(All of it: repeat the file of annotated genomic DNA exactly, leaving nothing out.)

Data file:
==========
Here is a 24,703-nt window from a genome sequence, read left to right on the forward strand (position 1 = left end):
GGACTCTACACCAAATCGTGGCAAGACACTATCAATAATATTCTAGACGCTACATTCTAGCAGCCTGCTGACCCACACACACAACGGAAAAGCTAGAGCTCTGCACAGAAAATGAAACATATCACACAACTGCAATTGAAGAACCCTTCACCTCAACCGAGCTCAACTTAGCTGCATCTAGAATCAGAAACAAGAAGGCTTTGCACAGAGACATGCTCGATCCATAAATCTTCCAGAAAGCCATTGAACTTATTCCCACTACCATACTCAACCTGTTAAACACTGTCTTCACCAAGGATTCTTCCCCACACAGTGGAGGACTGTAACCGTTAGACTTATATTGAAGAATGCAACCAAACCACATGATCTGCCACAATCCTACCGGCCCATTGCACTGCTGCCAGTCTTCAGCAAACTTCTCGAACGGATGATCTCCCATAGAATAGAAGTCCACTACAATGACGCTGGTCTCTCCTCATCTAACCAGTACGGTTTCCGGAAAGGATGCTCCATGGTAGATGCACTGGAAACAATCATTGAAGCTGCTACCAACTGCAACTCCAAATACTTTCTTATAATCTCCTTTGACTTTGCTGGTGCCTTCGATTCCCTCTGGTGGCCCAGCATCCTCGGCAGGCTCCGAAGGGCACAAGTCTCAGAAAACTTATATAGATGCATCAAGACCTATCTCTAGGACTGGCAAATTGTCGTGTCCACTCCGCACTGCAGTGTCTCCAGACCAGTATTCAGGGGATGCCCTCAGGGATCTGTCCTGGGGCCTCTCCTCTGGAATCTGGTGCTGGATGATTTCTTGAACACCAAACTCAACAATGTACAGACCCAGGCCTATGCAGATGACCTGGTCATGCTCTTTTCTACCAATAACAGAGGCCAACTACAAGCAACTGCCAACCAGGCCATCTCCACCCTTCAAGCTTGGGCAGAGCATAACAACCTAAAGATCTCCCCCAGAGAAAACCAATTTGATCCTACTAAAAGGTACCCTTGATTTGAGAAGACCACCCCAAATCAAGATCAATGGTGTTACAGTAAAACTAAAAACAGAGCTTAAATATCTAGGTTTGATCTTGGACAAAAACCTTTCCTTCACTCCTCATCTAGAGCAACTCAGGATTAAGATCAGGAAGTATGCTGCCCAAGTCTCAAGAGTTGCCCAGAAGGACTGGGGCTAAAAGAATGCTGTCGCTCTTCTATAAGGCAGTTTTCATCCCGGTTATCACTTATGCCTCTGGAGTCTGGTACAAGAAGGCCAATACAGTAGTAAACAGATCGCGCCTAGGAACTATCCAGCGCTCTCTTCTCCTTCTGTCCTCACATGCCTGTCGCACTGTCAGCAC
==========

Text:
Here is a 24,703-nt window from a genome sequence, read left to right on the forward strand (position 1 = left end):
GGACTCTACACCAAATCGTGGCAAGACACTATCAATAATATTCTAGACGCTACATTCTAGCAGCCTGCTGACCCACACACACAACGGAAAAGCTAGAGCTCTGCACAGAAAATGAAACATATCACACAACTGCAATTGAAGAACCCTTCACCTCAACCGAGCTCAACTTAGCTGCATCTAGAATCAGAAACAAGAAGGCTTTGCACAGAGACATGCTCGATCCATAAATCTTCCAGAAAGCCATTGAACTTATTCCCACTACCATACTCAACCTGTTAAACACTGTCTTCACCAAGGATTCTTCCCCACACAGTGGAGGACTGTAACCGTTAGACTTATATTGAAGAATGCAACCAAACCACATGATCTGCCACAATCCTACCGGCCCATTGCACTGCTGCCAGTCTTCAGCAAACTTCTCGAACGGATGATCTCCCATAGAATAGAAGTCCACTACAATGACGCTGGTCTCTCCTCATCTAACCAGTACGGTTTCCGGAAAGGATGCTCCATGGTAGATGCACTGGAAACAATCATTGAAGCTGCTACCAACTGCAACTCCAAATACTTTCTTATAATCTCCTTTGACTTTGCTGGTGCCTTCGATTCCCTCTGGTGGCCCAGCATCCTCGGCAGGCTCCGAAGGGCACAAGTCTCAGAAAACTTATATAGATGCATCAAGACCTATCTCTAGGACTGGCAAATTGTCGTGTCCACTCCGCACTGCAGTGTCTCCAGACCAGTATTCAGGGGATGCCCTCAGGGATCTGTCCTGGGGCCTCTCCTCTGGAATCTGGTGCTGGATGATTTCTTGAACACCAAACTCAACAATGTACAGACCCAGGCCTATGCAGATGACCTGGTCATGCTCTTTTCTACCAATAACAGAGGCCAACTACAAGCAACTGCCAACCAGGCCATCTCCACCCTTCAAGCTTGGGCAGAGCATAACAACCTAAAGATCTCCCCCAGAGAAAACCAATTTGATCCTACTAAAAGGTACCCTTGATTTGAGAAGACCACCCCAAATCAAGATCAATGGTGTTACAGTAAAACTAAAAACAGAGCTTAAATATCTAGGTTTGATCTTGGACAAAAACCTTTCCTTCACTCCTCATCTAGAGCAACTCAGGATTAAGATCAGGAAGTATGCTGCCCAAGTCTCAAGAGTTGCCCAGAAGGACTGGGGCTAAAAGAATGCTGTCGCTCTTCTATAAGGCAGTTTTCATCCCGGTTATCACTTATGCCTCTGGAGTCTGGTACAAGAAGGCCAATACAGTAGTAAACAGATCGCGCCTAGGAACTATCCAGCGCTCTCTTCTCCTTCTGTCCTCACATGCCTGTCGCACTGTCAGCAC